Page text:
CLion’s lifetime analysis (based on Herb Sutter’s Lifetime Safety proposal) was enhanced and it can now capture cases like dangling iterator and modified owner (as owners passed by non-const reference are assumed to be modified).
Sometimes, you may have several commits that are ready to ship while others are still a work in progress. In such cases, you may want to push only the ones you are confident about. The new Push All up to Here action allows you to push commits up to the one you have selected in the Log tab of the Git tool window.
<>for header files belonging to the project. This default behavior can be changed by turning off Settings | Editor | General | Auto Import | C/C++ | Auto import local files with quotes.
CMake 3.20 is supported and bundled in CLion 2021.2. This version includes CMake Presets, major updates to the CMake File API, support for C++23 compiler modes, and many updates for CUDA developers.
Store your project build configuration in new and universal CMake Presets, and CLion will automatically detect and import the necessary CMake Build Presets.
It will notify you and suggest reloading the presets if any changes are introduced to them, either in the editor or externally.
You can manage the imported presets in Settings | Build, Execution, Deployment | CMake.
Additional templates for creating new CMake projects are available in the New Project wizard. They cover C and C++ libraries and executables, CUDA libraries and executables, and Qt projects.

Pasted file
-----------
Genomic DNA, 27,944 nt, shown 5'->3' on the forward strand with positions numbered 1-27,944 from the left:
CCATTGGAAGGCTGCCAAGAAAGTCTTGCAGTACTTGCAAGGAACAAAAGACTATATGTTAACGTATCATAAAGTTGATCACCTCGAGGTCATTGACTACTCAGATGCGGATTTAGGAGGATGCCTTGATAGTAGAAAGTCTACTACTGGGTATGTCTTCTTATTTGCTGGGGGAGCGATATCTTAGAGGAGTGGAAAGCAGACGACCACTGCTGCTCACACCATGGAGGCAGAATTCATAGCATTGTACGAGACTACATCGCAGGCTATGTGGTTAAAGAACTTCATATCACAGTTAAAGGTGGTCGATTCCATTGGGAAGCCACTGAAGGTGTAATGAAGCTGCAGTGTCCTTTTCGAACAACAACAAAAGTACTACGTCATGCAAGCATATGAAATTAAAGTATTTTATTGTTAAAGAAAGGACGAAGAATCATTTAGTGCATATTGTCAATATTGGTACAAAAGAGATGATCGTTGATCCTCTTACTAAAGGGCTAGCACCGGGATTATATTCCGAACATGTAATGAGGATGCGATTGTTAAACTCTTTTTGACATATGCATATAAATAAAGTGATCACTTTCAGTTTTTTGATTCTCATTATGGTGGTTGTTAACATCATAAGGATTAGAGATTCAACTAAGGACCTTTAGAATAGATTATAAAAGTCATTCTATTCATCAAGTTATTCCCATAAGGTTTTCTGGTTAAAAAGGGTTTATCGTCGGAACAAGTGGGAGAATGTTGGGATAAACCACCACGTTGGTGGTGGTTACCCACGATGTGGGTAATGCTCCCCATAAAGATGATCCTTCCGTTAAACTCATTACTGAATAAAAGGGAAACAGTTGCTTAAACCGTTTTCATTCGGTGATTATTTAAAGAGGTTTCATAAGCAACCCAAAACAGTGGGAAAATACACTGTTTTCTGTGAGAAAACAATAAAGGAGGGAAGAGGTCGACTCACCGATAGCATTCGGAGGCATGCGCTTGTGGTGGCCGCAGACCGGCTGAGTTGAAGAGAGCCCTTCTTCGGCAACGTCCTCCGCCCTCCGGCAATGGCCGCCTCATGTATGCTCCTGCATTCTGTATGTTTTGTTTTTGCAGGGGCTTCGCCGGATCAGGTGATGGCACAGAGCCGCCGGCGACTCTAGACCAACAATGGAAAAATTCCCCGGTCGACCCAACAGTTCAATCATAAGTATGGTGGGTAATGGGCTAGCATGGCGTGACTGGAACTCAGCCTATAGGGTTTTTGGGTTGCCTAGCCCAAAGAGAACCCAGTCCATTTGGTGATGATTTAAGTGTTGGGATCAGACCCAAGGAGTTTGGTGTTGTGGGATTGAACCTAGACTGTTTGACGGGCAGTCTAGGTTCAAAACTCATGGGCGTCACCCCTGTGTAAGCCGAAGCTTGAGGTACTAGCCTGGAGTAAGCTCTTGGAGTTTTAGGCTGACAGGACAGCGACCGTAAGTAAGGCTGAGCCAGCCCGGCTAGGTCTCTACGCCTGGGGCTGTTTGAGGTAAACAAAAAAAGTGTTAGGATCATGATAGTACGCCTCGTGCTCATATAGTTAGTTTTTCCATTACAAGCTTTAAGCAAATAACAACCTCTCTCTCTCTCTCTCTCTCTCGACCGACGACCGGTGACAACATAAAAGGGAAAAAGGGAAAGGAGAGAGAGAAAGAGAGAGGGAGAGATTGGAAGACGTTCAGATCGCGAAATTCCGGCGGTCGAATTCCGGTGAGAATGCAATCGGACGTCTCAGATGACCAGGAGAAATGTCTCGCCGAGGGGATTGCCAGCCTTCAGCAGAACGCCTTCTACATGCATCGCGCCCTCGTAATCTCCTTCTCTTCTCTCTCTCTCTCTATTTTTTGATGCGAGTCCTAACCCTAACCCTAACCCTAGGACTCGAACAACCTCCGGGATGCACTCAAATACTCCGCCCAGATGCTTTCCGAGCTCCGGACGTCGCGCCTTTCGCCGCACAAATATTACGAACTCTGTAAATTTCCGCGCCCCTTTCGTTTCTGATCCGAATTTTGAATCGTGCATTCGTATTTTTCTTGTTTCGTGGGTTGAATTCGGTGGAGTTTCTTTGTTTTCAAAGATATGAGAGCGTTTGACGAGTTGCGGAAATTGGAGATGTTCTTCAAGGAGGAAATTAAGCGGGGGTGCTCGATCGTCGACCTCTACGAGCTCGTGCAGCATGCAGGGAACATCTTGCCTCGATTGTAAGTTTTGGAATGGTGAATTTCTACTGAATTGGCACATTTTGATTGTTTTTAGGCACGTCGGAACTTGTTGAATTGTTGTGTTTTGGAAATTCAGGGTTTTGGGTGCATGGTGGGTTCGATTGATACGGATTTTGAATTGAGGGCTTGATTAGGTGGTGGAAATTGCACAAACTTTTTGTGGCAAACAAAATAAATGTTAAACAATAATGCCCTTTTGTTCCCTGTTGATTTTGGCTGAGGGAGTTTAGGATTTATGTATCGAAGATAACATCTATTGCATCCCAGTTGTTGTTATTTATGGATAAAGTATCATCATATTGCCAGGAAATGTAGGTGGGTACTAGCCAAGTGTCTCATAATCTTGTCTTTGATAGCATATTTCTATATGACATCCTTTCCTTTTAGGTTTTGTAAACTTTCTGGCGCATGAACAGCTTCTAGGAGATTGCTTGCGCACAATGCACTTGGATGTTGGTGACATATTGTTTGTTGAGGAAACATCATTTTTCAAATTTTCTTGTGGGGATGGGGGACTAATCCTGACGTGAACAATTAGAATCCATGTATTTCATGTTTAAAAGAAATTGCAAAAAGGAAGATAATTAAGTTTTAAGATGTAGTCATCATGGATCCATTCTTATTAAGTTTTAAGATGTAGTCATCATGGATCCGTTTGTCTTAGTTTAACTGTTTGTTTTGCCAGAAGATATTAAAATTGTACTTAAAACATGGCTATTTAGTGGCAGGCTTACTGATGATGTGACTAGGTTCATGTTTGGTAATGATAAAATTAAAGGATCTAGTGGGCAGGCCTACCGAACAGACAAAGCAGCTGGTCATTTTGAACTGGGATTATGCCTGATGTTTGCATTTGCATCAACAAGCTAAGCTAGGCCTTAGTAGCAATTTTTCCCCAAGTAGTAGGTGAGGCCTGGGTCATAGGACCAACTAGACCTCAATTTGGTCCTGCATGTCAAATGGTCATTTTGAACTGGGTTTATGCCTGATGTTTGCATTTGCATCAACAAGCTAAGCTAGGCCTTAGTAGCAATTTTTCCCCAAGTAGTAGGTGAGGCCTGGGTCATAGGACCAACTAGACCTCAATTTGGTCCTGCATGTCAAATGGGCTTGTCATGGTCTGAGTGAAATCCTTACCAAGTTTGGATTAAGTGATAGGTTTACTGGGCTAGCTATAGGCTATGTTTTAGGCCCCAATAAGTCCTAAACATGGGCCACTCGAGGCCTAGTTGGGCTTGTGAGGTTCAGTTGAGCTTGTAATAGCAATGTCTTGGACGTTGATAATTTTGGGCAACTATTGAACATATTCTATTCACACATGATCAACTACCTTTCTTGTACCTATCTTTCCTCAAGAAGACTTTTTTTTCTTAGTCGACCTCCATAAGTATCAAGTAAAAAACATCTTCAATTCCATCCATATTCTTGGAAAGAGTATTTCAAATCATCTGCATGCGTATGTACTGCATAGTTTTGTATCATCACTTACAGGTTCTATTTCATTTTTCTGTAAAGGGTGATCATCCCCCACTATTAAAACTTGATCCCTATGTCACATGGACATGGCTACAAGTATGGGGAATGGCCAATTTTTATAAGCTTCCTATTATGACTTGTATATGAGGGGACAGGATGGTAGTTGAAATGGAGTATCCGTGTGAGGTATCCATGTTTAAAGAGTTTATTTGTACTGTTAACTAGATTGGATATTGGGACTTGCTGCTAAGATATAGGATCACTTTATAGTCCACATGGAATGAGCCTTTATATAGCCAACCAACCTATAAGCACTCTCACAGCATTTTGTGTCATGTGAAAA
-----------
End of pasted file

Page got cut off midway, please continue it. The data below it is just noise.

You can find and edit the templates in Settings | Editor | File and Code Templates | Other.
In the Before Launch section of the Run/Debug configuration, users can now specify CMake Target tasks, both built-in and user-specified. These tasks will be performed before starting the selected target.
CLion now automatically detects GNU Autotools, Kbuild, and PERL MakeMaker projects. When these projects are loaded as Makefile projects, CLion automatically detects preconfiguration scripts and executes them to get the Makefile and load the project from it.
CLion 2021.2 detects whether the project has any configure.ac or configure scripts required to create its Makefile. On project load, CLion executes these preconfiguration steps automatically by using the command set in Settings | Build, Execution, Deployment | Makefile settings.
If you open a project in CLion without loading the Makefile project model, you can still load it later. This might happen if your project requires some custom preconfiguration steps and no final Makefile is available until those steps are finished. To load it, call the context menu on the project's top-level Makefile and select Load Makefile Project.
When you use the Microsoft Visual C++ toolchain on Windows, CLion provides its own LLDB-based debugger. Data rendering in this debugger was improved in v2021.2:
Postmortem debugging with core dumps is now supported on Windows. Use the Run | Open Core Dump action to start a core dump debug session.
Instead of the internal console used by CLion, on Windows, it’s now possible to switch to the cmd.exe console to run and debug applications. Use the Run in external console checkbox in Run/Debug configuration to change the behavior.
There are cases with breakpoints when path mappings are too complex to fill them in in the debug configuration, or when the
-fdebug-prefix-map option is set in the debugger. In these situations, it's now possible to use just the file name instead of its absolute path during debugging sessions.